Mrs. Edelstein looks at me with concern. “What about the birth of your first daughter?” she asks.
“I cried,” I say. The session ends before I can specify that they were tears of joy.
Because it’s a teaching facility, I see dozens of psychiatrists-in-training. I have the same conversation countless times:
“How are you feeling?”
“Have you noticed any change in your mood?”
There’s one exception. A month into my stay, I am seen by a psychiatry resident who has a degree from Harvard, like me. Instead of asking how I feel, he asks what year I graduated, where I lived on campus, and whether we might know anyone in common. We trade names but find no mutual connections. It’s the kind of awkward conversation I usually have with people at parties or conferences, and it highlights the gap between where I think I, as a Harvard graduate, ought to be and where I am. (Of course, more Harvard grads have ended up in the nuthouse than in the White House.)
During free hours, when I’m not pacing the hallways — the medication I’m being given makes me unable to sit still for long — I occasionally participate in the residents’ favorite card game: Crazy Eights. (Only much later will I laugh at the irony of our choice of leisure activity.)
The Recreation group is held in a basement gym run by a man in his midtwenties named Pedro. I go there and play basketball by myself, pretending, as I did when I was eight years old, to be different players on a team that competes against NBA all-stars. I revive my made-up dream team’s players: Carl “Peanut” Carson, Alex “Shorty” Johnson, John “Too” Long. I imagine that the October light slipping through the gym’s lone, large window is really beaming from the rafters at Madison Square Garden. These days I doubt I would win a game of Twenty-One against my eight-year-old self, who would have the advantage not only of youth but of enthusiasm.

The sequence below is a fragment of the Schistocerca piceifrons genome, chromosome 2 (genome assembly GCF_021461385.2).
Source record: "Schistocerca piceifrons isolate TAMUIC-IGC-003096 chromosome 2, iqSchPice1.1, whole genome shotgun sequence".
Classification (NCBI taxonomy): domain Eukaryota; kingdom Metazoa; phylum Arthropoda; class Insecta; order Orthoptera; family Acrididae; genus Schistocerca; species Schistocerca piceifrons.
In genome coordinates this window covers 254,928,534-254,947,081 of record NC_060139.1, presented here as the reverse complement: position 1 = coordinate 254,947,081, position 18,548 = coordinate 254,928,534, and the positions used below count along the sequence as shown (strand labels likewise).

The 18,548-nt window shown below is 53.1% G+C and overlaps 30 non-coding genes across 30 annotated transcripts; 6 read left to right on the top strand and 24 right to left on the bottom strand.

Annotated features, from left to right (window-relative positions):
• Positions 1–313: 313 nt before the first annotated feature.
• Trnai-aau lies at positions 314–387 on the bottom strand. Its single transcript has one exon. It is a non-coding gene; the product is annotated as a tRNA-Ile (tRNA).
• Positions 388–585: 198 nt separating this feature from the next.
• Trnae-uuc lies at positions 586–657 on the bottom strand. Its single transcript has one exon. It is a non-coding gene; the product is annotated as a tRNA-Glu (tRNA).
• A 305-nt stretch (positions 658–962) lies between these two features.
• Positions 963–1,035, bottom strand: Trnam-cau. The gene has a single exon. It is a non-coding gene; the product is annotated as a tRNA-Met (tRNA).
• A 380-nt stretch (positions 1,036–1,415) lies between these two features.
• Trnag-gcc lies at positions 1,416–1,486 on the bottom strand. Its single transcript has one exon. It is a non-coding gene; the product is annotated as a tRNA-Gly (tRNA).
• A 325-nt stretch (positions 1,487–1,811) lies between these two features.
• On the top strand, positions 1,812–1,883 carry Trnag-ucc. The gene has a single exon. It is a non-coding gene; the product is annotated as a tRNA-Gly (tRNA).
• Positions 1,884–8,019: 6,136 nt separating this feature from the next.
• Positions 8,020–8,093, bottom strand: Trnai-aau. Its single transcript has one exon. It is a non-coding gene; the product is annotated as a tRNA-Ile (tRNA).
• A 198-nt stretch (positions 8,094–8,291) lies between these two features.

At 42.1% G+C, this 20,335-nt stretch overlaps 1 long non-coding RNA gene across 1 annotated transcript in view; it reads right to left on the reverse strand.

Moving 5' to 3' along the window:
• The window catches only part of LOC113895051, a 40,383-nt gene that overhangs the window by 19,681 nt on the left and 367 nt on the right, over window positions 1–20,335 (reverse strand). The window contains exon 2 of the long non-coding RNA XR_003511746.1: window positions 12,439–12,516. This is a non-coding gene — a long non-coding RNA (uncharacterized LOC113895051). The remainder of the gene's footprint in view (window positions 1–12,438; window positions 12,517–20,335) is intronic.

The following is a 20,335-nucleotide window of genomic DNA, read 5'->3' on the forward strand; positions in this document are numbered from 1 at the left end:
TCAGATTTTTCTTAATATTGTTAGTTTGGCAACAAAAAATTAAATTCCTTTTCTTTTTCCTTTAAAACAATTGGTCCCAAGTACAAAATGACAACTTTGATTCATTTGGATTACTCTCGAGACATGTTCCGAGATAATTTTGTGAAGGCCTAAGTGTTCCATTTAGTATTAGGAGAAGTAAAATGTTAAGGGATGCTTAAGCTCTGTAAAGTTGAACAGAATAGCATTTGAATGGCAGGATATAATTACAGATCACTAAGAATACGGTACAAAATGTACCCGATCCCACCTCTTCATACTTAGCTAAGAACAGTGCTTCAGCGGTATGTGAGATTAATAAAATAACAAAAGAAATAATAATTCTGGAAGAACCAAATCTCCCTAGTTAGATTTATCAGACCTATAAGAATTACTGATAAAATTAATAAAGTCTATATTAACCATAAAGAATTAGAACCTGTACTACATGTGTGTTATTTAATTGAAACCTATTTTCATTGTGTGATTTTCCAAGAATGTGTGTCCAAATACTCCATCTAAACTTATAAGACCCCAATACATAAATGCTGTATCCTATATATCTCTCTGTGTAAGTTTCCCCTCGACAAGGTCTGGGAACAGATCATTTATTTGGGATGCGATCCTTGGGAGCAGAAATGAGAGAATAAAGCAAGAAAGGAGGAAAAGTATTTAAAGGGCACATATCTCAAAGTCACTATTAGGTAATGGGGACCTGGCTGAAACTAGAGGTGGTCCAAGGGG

After several weeks of my lethargic, one-on-none games, Pedro hands me a pair of ten-pound dumbbells and sits me down on a bench in the weight room. He becomes my personal trainer, encouraging me and pushing me out of complacency and torpor. If I could, I would lift the whole building for him. He’s that inspiring. But of course I’m not inspired.
My wife calls me every day. One night she puts our older daughter, who is two and a half, on the phone. “I miss you, Daddy,” she says. Irrationally, because depression induces irrationality, I detect both disappointment and reproach in her voice. I am sure I will be a bigger disappointment to my daughters than my father ever was to me. After the call I retreat to my bedroom, where I picture my depression as a boxing opponent. I swing wildly, furiously, desperately until I exhaust myself and collapse onto my bed. The next day I ask my wife about our daughter’s comment. No doubt sensing my anxiety, she says, “Don’t worry about it, sweetheart. She says, ‘I miss you,’ to everyone. Today it was the woman who bagged our groceries at Giant Eagle.”